After hooking into the topic, we reviewed the genre of the passage (scientific study) and then tackled small chunks of text.
Step 2: Guided Close-Reading of the Text
For each paragraph, we whisper-read the text and paused to identify the “who/what” of that section.
In the first paragraph we underlined: “16-item Teacher Efficacy Scale for Writing.” With some conversation we determined that this was a survey or scale that had 16 different questions, or items, all of which were used to determine how effective teachers were at teaching writing.
Me: Who took the survey?
We reread the paragraph to find the answer to the question (“participating primary grade teachers”) and then underlined the phrase.
Teacher 1: I read this multiple times and this is the first time I’m realizing that it’s actually about me, or at least, teachers like me.
We paused for a moment to talk about how often that happens for our students; they don’t see the relevance of a reading assignment, until we help them work their way into it.
We continued with chunks of the text, establishing a purpose for reading each paragraph.
Me: Of the sixteen items on the survey, researchers narrowed things down to a few that really mattered. Let’s read the second paragraph to determine how many.
In the next paragraph, we’ll read about the one factor that ended up being most impactful. When you find that factor, underline it.
We annotated the passage, writing explanations of new terminology above where it appeared in the text, and then we reread the sections to make sure they made sense.
Our conversation was animated as we grappled with the passage. We pointed out parts of the text, asked questions, pulled in our relevant background knowledge, and made sense of new ideas.
Our negotiation paralleled the discussion my third and fourth graders had conducted (the spark for this professional development session), only it lasted longer because our text was much richer.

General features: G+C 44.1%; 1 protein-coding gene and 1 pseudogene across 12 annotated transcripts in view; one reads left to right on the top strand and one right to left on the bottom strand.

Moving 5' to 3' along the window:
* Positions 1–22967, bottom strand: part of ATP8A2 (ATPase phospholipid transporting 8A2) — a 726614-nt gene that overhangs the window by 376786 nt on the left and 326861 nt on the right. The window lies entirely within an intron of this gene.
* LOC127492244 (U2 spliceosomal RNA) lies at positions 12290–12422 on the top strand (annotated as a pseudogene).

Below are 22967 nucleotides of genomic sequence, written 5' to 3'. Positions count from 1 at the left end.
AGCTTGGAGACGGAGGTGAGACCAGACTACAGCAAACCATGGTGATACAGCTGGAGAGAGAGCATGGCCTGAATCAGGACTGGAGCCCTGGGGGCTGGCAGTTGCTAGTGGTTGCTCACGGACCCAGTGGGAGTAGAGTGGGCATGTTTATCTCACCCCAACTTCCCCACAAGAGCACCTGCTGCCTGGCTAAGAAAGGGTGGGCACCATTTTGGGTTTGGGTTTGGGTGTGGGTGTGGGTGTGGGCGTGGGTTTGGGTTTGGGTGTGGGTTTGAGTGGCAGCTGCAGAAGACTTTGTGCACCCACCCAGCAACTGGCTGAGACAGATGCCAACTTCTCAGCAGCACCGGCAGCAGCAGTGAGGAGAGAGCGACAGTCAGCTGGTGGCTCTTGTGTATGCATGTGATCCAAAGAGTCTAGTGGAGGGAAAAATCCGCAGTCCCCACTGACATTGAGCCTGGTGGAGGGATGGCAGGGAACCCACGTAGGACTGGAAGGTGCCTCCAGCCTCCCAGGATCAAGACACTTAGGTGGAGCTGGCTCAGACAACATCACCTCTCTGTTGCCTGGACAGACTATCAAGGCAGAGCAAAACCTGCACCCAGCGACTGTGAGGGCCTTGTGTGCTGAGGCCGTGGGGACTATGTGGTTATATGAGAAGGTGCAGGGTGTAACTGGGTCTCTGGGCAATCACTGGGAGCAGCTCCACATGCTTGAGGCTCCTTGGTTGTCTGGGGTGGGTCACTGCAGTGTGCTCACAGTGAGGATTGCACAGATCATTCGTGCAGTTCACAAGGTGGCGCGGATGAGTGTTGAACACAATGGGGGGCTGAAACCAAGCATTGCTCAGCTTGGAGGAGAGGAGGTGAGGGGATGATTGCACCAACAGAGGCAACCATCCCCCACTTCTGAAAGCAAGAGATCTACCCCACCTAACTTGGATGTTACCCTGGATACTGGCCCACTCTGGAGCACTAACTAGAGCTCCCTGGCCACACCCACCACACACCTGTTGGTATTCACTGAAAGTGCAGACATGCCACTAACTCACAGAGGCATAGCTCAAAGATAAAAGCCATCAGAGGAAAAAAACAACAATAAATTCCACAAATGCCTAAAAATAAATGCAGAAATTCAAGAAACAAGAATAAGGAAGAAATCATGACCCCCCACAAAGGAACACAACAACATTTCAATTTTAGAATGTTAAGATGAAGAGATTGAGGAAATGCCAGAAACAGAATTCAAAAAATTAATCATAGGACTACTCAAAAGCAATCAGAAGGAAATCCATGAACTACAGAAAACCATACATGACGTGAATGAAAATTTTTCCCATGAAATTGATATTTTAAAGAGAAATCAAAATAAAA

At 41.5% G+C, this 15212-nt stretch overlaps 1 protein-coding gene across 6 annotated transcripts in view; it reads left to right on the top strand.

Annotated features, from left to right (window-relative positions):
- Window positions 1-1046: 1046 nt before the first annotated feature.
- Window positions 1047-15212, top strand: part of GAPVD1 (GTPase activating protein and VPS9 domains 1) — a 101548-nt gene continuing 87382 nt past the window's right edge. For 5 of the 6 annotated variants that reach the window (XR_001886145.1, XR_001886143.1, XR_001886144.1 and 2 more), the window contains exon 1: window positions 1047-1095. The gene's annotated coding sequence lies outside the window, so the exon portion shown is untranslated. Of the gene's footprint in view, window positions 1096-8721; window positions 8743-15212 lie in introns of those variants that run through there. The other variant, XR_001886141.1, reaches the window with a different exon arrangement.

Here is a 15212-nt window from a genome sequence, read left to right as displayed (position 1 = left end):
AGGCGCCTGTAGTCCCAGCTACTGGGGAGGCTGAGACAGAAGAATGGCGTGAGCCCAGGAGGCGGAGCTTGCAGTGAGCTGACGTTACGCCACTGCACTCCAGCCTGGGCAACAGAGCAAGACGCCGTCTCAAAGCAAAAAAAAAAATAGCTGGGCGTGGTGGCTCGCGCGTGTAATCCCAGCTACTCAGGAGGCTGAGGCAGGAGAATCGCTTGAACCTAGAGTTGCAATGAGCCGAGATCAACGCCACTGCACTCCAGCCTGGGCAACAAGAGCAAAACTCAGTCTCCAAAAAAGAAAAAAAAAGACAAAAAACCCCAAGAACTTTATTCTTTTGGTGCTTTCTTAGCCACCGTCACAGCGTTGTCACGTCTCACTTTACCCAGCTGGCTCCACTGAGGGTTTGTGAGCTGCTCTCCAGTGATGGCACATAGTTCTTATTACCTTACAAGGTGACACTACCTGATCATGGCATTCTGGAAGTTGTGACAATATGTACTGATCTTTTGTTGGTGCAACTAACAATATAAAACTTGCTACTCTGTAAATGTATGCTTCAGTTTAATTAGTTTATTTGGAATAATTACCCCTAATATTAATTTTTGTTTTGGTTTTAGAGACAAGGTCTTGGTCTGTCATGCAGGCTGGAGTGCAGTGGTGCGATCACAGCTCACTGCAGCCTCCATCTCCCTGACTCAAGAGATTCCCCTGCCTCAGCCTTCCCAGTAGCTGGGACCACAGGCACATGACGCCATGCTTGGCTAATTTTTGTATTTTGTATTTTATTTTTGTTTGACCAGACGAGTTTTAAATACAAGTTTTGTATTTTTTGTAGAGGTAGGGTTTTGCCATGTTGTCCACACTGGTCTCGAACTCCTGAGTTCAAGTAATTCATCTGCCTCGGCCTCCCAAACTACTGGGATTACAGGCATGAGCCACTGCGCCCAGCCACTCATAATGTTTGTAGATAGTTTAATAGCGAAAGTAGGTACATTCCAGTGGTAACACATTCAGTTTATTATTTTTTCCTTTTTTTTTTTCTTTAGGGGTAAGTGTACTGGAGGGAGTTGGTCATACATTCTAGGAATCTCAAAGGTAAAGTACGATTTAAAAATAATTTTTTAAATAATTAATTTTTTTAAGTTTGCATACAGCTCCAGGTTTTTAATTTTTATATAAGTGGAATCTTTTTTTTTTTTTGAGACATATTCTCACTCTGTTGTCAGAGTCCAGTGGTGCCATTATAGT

Step 3: Rereading and Discussing the Text
After we read, discussed, reread, questioned and discussed our way through the passage, we read it from start to finish one more time.
Our reading rates went up and our voices conveyed more genuine expression as we read.
Teacher 2: Oh my gosh. It actually makes sense!!
Reflecting on Our Experience
We then talked about the symptoms of our reading confusion and how each lesson part addressed those difficulties.
|Evidence of Reading Difficulty||Lesson Step to Support Comprehension|
|Lack of motivation to read||Connecting the text to something we care about|
Providing guiding questions so we had reason to (re)read
Breaking the text into smaller chunks so it felt less daunting
|Slow reading rate||Rereading the text multiple times and hearing it read aloud|
|Inability to explain key concepts||Writing definitions above key terminology in the text|
Rereading the sentences while substituting in the definitions to make sure they made sense
|Lacking clarity in our summaries||Writing the gist of each paragraph “Who/What?”“Did What?” or “Why is that important?”|
|Inability to zero in on important parts||Looking back at the text together to locate and mark key parts|
|Tendency to pull out individual words or phrases from the passage rather than feeling comfortable using our own language||Talking about small chunks of text and sharing our thinking with a partner (oral rehearsal) before discussing the questions as a group|
We’d all tried many of these lesson steps before, but had never understood their value well enough to include every step in every lesson. Now, having gone through this exercise, it’s clear why lessons that challenge our students’ reading comprehension have sometimes flopped.
My school’s ELA curriculum (which has been dubbed #HQIM, “High Quality Instructional Material”) includes challenging texts, but the lessons often lack the definitions, questions, and explanations necessary to guide students into and through the books they read. As a result, our students have been exposed to grade level, standards-aligned lessons, but they haven’t benefited as much as they could.
In order to have productive text-based discussions, we have to pull apart the texts ourselves–hunting for barriers to comprehension at the word, sentence, paragraph, and passage level. But that work feels worth it, now that we’ve felt the value of a carefully-planned lesson while grappling with a text ourselves.